Sunday, November 13, 2011

Tax anyone but the rich ...

I found this column really interesting. I don't know what Adam Davidson's politics are, and maybe they shouldn't matter for an economic analysis (although they often do seem to matter.) But Davidson repeats the annoying Republican/conservative straw man argument that taxing the rich at one hundred percent would not raise enough money to close the deficit (over what period of time? One year? Ten years? They never say.) Davidson also argues, somewhat more convincingly, that corporate taxes are too high, although he goes on to say that indeed many big corporations pay zero taxes with loopholes, and essentially says that there is no way to remove those loopholes. Davidson finishes by asserting that taxes on the middle class most be dramatically raised to close the deficit.

Look, my personal opinion is that taxing anyone's income over 50% is too onerous, and currently I want to see the top tax bracket at 40%, no more but no less. Do I think that will close the deficit? No, almost certainly not. But I think that it would a good symbol, the rich setting aside greed for patriotism. Meanwhile, I think for at least a year no other personal income taxes should be raised. After all, part of the problem with the economy is a lack of demand for goods and services.

I am not sure about corporate taxes, lowering them and removing various loopholes seems like a good idea. But a lot of tax loopholes have some logic behind them. The problem is I have little faith Congress is currently capable of make smart, good choices about removing some, but not all, corporate tax loopholes. As galling as it is, it strikes me that big corporations will still pay zero corporate taxes for some time to come.

As I understand it, our economic situation has not really changed since January 2009. Apparently US treasury bonds are selling briskly, even though the effective interest rate is negative (we are sort of making money of selling bonds.) Because of that, there could be another, larger stimulus to jump start the economy. After the economy recovers, we can have a national debate about the debt. Now, it is reasonable to say the the debt and deficit are larger physically than they ever have been before, so they should be addressed sometime (and by the way, big parts of the deficit right now is unemployment benefits and reduced tax revenues cause by the high unemployment rate.) But again raising taxes on the middle class and/or the poor will hurt that demand thing, and possibly push us into a double dip recession. And the deficit/debt are not an excuse to act as though teachers, police or whole government departments are somehow leaches on society. If you want to say the poor need some "skin" in the game (because social security, Medicare, state and local taxes don't count,) then I want to talk about whether the rich are patriotic or just greedy.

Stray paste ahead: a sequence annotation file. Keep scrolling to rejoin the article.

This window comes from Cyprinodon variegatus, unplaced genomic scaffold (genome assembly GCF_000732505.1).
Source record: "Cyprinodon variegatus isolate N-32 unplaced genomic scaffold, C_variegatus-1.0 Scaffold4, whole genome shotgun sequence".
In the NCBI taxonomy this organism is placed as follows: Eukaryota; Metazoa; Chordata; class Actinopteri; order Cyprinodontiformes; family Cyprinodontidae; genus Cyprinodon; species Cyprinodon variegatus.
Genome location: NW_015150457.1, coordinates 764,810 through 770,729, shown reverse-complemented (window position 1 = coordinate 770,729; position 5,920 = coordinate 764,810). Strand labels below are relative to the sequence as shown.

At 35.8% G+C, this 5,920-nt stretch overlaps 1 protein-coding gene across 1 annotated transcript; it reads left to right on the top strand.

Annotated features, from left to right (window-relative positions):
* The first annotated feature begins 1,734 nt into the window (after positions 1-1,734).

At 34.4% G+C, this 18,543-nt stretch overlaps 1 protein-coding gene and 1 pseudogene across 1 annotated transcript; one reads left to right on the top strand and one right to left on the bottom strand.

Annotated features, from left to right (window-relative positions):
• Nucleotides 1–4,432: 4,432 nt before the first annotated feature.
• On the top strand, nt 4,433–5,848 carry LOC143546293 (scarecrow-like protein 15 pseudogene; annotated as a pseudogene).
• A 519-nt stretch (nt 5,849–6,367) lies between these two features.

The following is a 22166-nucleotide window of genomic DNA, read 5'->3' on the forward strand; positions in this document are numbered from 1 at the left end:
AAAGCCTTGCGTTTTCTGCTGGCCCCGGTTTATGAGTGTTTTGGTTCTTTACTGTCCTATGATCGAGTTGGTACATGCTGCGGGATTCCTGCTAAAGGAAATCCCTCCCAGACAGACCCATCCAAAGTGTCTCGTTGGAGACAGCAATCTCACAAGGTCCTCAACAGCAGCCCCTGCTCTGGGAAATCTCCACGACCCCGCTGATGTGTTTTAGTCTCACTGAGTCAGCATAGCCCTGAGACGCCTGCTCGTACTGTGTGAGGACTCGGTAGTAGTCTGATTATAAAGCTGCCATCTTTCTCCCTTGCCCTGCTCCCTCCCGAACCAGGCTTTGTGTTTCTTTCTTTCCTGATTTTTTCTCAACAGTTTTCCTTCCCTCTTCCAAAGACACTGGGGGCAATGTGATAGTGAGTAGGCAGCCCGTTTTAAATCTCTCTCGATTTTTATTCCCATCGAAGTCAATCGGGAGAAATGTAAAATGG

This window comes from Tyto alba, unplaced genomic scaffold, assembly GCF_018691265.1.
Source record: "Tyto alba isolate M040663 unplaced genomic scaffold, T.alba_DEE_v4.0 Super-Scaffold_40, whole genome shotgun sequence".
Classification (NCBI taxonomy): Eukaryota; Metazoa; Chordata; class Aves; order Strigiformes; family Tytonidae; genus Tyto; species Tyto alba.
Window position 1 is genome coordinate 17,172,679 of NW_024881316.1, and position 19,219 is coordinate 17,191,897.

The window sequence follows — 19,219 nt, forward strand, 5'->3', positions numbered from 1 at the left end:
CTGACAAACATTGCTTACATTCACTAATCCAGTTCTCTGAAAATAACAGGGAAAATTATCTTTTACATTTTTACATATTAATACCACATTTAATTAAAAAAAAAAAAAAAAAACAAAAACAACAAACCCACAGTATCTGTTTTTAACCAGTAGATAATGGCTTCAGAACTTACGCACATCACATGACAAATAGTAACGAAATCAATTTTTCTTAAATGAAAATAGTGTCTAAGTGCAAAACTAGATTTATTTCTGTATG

In any event, I think that this Sunday NY Times article is nothing more than a restatement of Republican talking points disguised as "thoughtful" commentary, and a major disservice to the Times' readers.

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